The past continuous is used when talking about something that was interrupted by another thing. So, you were cleaning the kitchen when something happened that interrupted your cleaning process. That is why the past continuos don't come alone but followed or preceded by another verb. You should say, for example:

I was cleaning the kitchen when someone knocked on the door.

  • It can be used when talking about two actions that were happening in the past but one of them was longer than the other. See here.

I think what your teacher meant is that the doing is considered complete when the verb takes the past form but incomplete/still happening/not finished yet when using the past continuous.

  • @ Tasneem Zh I still don't understand : " I cleaned the kitchen" = I finished cleaning the kitchen as a whole, because that is possible, but "I browsed the internet"= I did not finish browsing the internet as a whole, because one can never browse the entire internet, that is impossible. Do you understand my confusion? – anouk Feb 24 '19 at 15:58
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    Yes, I understand. Well, it would be understood as I have browsed the whole internet if I used "whole" explicitly in my sentence, but I would be exaggerating or trying to indicate that I have browsed so many websites on the internet to prove a certain point, so I would say: "I browsed the whole internet." Again, it is not because I have used the past form of "browse" it meant the "whole" internet, but because I have specified that amount. I can also say: "I have browsed the whole internet but found nothing."... – Tasneem ZH Feb 24 '19 at 16:35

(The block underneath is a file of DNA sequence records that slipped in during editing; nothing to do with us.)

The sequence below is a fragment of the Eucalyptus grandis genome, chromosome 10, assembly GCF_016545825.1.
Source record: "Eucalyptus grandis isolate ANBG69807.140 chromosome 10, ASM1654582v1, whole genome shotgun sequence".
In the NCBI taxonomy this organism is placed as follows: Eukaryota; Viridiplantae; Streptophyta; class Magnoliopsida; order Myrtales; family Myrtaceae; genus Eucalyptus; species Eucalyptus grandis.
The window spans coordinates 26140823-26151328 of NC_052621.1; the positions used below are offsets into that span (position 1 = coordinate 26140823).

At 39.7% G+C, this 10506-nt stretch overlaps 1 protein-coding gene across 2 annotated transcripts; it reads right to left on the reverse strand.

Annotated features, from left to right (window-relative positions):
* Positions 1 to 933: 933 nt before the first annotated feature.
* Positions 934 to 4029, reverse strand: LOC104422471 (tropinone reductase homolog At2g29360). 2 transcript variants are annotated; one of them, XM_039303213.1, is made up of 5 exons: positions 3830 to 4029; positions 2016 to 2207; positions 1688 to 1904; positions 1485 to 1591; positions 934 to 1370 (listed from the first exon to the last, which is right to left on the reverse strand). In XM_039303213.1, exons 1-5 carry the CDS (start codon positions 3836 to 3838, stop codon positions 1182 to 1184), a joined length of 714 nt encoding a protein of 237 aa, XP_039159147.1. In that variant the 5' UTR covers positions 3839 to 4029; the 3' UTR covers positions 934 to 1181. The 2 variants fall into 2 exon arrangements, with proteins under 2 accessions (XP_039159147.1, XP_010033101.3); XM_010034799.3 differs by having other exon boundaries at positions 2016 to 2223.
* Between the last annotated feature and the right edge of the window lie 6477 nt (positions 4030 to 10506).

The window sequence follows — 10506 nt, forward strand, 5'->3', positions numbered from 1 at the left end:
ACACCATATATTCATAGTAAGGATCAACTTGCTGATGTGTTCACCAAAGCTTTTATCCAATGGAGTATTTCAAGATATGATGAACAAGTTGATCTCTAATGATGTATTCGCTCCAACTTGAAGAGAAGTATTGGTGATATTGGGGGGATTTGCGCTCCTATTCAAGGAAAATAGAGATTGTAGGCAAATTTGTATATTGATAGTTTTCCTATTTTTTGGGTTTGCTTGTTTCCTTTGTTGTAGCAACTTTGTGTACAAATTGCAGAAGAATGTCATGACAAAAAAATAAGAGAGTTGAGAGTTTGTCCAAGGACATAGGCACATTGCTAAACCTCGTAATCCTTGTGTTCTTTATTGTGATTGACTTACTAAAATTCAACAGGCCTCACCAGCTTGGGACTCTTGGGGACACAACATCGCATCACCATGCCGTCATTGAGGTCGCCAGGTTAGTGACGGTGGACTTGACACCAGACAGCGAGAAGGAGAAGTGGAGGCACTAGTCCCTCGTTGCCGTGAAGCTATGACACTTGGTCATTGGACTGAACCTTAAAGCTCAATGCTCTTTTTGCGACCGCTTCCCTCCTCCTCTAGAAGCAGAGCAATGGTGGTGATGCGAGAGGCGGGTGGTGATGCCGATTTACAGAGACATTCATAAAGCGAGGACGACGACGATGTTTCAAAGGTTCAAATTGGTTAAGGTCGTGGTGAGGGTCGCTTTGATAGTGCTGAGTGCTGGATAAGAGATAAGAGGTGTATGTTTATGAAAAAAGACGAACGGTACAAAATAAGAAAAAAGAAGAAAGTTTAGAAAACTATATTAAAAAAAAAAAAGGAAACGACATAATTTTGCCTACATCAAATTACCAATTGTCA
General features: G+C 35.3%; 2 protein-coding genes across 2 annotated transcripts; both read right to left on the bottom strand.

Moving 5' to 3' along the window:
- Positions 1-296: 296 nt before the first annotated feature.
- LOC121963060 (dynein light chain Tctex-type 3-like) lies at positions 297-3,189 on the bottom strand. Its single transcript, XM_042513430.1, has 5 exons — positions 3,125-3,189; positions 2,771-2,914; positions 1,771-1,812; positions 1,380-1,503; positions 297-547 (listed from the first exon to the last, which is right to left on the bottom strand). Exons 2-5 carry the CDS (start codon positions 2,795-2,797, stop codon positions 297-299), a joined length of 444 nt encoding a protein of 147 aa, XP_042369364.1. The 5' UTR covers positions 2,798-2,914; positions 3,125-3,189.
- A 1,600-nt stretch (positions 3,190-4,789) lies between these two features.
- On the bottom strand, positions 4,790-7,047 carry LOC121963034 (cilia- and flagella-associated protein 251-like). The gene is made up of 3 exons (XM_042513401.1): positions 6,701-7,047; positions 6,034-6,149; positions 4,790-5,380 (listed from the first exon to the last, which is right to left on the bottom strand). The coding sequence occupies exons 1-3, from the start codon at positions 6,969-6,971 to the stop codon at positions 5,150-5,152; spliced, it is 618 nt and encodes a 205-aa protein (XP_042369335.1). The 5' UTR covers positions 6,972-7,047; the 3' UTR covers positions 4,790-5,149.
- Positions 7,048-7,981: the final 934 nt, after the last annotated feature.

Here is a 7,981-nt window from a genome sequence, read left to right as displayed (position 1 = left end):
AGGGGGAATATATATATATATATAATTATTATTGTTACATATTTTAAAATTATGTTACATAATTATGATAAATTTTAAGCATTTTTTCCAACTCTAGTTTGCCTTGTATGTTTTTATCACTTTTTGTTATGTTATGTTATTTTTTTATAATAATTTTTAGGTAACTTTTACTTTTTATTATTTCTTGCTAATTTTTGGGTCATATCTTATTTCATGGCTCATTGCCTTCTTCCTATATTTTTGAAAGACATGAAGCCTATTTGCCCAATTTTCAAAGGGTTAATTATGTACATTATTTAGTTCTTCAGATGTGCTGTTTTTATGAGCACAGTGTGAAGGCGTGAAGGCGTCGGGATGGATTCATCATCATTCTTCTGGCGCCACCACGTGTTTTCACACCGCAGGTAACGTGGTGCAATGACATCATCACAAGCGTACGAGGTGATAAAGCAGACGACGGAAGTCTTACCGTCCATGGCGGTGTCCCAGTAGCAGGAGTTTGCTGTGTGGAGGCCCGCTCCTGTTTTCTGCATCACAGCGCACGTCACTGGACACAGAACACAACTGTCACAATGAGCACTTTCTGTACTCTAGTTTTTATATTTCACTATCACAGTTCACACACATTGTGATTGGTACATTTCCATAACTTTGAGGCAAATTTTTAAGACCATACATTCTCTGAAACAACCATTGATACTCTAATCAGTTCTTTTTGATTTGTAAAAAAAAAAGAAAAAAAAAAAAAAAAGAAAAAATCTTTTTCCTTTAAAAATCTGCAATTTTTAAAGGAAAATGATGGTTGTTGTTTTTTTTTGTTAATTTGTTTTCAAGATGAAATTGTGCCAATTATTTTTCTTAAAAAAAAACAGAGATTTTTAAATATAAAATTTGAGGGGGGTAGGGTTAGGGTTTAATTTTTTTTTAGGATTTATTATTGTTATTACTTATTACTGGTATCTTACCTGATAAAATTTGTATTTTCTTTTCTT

• ... Now, I'm talking about my browsing action which I clearly did in the past and has an effect in the present, the effect here is that it is related to what is going at the time of that speech. Thus, it all about the verb, the meaning of the two sentences has changed when I changed the tense of their main verbs; however, whether it was whole, part of, or any other amount, was all depending on the quantifier of their objects. – Tasneem ZH Feb 24 '19 at 16:38
  • 'Internet' is believed vast, like air or the ocean, impossible to count. "I was exposed to air,' or "I swam in the ocean" = browse Internet viewed same way. Impossible one person drink all the ocean/breathe all the air--view Internet same. Recommend eview 'active' vs. 'passive' voice of English sentence.owl.purdue.edu/owl/general_writing/academic_writing/… Past tense, present, or present continuous, irrelevant. Active voice sentence is it's the Subject / what they 'did[browse] is all important[not internet]. Cheers! – user90322 Feb 25 '19 at 8:42
0

Examine the word "browse" in the sentence.

  • Its definition: noun: 1) an act of casual looking or reading. Verb: 2) to survey goods in a leisure or casual way. (www.dict.com) "Browse" in this sentence is being used as a verb.

Reread the sentence with "browse" verb definition: I surveyed goods in a leisure and casual way on [... the Internet] yesterday.

Hope this clarifies.